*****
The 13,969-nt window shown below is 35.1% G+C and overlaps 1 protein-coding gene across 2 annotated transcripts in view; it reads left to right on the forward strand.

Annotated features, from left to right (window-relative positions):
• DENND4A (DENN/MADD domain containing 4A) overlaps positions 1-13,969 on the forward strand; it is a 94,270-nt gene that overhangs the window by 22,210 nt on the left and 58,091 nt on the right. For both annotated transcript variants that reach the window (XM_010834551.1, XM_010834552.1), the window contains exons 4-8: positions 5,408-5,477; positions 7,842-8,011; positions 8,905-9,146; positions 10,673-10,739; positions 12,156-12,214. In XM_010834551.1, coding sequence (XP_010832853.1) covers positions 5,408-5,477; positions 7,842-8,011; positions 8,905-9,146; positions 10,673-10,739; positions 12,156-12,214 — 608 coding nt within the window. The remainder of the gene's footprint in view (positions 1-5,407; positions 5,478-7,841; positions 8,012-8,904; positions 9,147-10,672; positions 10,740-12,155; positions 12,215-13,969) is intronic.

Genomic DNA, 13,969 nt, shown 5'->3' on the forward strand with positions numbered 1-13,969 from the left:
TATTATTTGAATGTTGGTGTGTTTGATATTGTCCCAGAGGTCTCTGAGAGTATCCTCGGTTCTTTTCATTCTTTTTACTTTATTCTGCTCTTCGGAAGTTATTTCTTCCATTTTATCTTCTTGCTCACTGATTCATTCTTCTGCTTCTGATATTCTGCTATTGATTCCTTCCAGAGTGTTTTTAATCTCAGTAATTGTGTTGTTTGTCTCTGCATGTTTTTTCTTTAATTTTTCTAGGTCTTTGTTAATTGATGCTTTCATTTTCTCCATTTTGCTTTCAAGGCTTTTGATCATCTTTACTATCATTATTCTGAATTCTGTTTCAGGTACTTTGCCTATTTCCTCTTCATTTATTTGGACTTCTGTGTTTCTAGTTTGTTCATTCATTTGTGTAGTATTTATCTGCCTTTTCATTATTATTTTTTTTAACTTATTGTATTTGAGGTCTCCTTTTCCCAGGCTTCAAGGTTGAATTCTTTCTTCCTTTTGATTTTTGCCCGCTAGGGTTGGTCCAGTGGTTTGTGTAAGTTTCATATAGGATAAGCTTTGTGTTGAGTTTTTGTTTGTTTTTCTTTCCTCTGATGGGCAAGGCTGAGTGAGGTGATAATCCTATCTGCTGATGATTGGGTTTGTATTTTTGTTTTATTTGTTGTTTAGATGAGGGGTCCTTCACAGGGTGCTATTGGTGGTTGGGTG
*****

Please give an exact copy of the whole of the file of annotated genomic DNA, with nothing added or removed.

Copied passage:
The 13,969-nt window shown below is 35.1% G+C and overlaps 1 protein-coding gene across 2 annotated transcripts in view; it reads left to right on the forward strand.

Annotated features, from left to right (window-relative positions):
• DENND4A (DENN/MADD domain containing 4A) overlaps positions 1-13,969 on the forward strand; it is a 94,270-nt gene that overhangs the window by 22,210 nt on the left and 58,091 nt on the right. For both annotated transcript variants that reach the window (XM_010834551.1, XM_010834552.1), the window contains exons 4-8: positions 5,408-5,477; positions 7,842-8,011; positions 8,905-9,146; positions 10,673-10,739; positions 12,156-12,214. In XM_010834551.1, coding sequence (XP_010832853.1) covers positions 5,408-5,477; positions 7,842-8,011; positions 8,905-9,146; positions 10,673-10,739; positions 12,156-12,214 — 608 coding nt within the window. The remainder of the gene's footprint in view (positions 1-5,407; positions 5,478-7,841; positions 8,012-8,904; positions 9,147-10,672; positions 10,740-12,155; positions 12,215-13,969) is intronic.

Genomic DNA, 13,969 nt, shown 5'->3' on the forward strand with positions numbered 1-13,969 from the left:
TATTATTTGAATGTTGGTGTGTTTGATATTGTCCCAGAGGTCTCTGAGAGTATCCTCGGTTCTTTTCATTCTTTTTACTTTATTCTGCTCTTCGGAAGTTATTTCTTCCATTTTATCTTCTTGCTCACTGATTCATTCTTCTGCTTCTGATATTCTGCTATTGATTCCTTCCAGAGTGTTTTTAATCTCAGTAATTGTGTTGTTTGTCTCTGCATGTTTTTTCTTTAATTTTTCTAGGTCTTTGTTAATTGATGCTTTCATTTTCTCCATTTTGCTTTCAAGGCTTTTGATCATCTTTACTATCATTATTCTGAATTCTGTTTCAGGTACTTTGCCTATTTCCTCTTCATTTATTTGGACTTCTGTGTTTCTAGTTTGTTCATTCATTTGTGTAGTATTTATCTGCCTTTTCATTATTATTTTTTTTAACTTATTGTATTTGAGGTCTCCTTTTCCCAGGCTTCAAGGTTGAATTCTTTCTTCCTTTTGATTTTTGCCCGCTAGGGTTGGTCCAGTGGTTTGTGTAAGTTTCATATAGGATAAGCTTTGTGTTGAGTTTTTGTTTGTTTTTCTTTCCTCTGATGGGCAAGGCTGAGTGAGGTGATAATCCTATCTGCTGATGATTGGGTTTGTATTTTTGTTTTATTTGTTGTTTAGATGAGGGGTCCTTCACAGGGTGCTATTGGTGGTTGGGTG